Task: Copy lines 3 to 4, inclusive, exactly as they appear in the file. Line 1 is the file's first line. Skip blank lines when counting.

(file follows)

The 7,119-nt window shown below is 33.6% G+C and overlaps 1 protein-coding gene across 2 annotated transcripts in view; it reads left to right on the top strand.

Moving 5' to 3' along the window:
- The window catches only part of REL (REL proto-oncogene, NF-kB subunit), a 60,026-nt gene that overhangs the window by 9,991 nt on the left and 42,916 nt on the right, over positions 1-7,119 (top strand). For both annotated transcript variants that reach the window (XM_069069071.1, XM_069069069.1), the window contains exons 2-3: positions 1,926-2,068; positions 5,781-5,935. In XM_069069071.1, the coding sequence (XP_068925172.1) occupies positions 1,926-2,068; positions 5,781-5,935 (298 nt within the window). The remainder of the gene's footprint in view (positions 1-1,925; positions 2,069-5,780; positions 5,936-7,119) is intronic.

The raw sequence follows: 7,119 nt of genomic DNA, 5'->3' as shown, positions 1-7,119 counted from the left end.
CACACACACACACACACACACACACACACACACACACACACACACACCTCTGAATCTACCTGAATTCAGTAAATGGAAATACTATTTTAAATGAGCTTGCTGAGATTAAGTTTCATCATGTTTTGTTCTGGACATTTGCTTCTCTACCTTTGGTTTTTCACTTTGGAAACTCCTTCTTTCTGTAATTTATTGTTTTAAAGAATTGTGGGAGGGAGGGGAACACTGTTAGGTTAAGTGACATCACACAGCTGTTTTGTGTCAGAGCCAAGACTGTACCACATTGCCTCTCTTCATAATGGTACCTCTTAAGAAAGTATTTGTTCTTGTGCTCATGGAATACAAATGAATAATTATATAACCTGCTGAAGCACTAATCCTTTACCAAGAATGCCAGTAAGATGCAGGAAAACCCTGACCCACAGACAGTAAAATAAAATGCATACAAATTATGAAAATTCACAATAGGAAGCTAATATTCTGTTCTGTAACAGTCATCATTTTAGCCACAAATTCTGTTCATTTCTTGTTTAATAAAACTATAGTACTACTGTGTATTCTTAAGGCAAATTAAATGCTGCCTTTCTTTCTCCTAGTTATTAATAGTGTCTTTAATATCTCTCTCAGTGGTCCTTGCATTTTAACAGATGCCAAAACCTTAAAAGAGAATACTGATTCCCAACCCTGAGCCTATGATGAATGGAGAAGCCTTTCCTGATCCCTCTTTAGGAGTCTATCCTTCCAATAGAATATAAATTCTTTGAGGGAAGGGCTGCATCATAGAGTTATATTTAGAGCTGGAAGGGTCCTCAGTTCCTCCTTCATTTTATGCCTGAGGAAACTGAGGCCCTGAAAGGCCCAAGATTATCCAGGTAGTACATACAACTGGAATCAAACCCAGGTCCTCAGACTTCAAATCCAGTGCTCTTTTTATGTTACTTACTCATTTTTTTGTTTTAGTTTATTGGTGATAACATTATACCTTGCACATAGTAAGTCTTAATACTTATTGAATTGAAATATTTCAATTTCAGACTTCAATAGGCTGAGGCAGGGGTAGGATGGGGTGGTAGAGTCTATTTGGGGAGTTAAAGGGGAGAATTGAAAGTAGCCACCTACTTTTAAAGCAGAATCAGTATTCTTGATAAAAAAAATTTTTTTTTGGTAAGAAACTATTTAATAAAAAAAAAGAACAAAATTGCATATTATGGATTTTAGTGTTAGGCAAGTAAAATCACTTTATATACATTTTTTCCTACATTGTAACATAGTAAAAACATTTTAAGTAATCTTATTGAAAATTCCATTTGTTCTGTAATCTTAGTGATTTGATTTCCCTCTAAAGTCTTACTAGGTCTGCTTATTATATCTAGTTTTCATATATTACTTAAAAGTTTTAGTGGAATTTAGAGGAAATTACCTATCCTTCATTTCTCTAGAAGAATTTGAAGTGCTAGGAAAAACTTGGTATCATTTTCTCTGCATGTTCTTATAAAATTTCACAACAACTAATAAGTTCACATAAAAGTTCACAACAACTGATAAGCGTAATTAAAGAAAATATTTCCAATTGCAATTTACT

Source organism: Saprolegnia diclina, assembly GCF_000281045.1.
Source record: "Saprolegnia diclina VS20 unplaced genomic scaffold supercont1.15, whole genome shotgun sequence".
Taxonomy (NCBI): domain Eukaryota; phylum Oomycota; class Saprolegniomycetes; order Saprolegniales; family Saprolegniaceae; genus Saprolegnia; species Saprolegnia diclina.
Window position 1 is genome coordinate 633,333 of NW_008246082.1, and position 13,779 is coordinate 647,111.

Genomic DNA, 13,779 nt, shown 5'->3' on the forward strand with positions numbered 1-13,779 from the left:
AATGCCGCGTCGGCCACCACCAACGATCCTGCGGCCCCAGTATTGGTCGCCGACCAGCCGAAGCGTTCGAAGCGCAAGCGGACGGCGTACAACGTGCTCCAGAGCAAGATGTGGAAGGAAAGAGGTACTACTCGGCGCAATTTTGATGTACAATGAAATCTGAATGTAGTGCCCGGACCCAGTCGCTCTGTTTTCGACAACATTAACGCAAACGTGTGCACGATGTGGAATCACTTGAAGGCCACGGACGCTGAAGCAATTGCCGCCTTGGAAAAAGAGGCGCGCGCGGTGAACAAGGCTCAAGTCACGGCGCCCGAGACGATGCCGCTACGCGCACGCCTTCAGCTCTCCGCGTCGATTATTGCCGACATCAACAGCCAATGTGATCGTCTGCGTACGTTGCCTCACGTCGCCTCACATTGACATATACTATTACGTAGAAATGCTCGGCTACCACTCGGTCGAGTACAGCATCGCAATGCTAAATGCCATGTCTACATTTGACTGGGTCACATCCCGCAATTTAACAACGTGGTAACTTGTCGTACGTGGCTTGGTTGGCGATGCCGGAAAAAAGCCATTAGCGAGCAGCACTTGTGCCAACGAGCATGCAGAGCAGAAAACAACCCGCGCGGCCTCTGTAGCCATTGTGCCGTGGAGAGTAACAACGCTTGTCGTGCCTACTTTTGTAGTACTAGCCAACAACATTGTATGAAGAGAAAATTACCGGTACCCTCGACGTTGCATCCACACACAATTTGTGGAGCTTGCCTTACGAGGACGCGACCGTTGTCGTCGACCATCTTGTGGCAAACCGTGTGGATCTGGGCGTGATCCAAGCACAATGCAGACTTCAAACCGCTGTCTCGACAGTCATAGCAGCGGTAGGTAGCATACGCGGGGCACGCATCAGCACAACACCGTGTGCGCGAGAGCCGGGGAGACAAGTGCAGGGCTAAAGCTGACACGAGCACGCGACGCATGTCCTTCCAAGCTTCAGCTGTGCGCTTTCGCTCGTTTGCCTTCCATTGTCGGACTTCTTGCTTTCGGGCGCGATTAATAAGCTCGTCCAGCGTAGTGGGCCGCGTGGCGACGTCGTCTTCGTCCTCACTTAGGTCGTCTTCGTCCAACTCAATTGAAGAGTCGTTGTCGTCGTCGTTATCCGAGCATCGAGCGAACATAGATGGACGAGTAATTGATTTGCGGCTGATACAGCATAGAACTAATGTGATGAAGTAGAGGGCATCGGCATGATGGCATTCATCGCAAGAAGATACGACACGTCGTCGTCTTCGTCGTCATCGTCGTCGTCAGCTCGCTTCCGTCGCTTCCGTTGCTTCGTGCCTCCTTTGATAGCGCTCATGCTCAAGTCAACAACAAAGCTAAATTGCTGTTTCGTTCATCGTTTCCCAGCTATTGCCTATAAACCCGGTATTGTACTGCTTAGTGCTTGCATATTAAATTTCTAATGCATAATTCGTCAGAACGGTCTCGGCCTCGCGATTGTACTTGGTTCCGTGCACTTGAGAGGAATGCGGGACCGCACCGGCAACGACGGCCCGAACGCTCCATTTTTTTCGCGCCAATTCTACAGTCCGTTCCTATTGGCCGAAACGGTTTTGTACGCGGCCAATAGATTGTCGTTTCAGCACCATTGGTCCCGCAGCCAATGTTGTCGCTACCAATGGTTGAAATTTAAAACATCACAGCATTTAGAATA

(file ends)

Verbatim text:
- The window catches only part of REL (REL proto-oncogene, NF-kB subunit), a 60,026-nt gene that overhangs the window by 9,991 nt on the left and 42,916 nt on the right, over positions 1-7,119 (top strand). For both annotated transcript variants that reach the window (XM_069069071.1, XM_069069069.1), the window contains exons 2-3: positions 1,926-2,068; positions 5,781-5,935. In XM_069069071.1, the coding sequence (XP_068925172.1) occupies positions 1,926-2,068; positions 5,781-5,935 (298 nt within the window). The remainder of the gene's footprint in view (positions 1-1,925; positions 2,069-5,780; positions 5,936-7,119) is intronic.

The raw sequence follows: 7,119 nt of genomic DNA, 5'->3' as shown, positions 1-7,119 counted from the left end.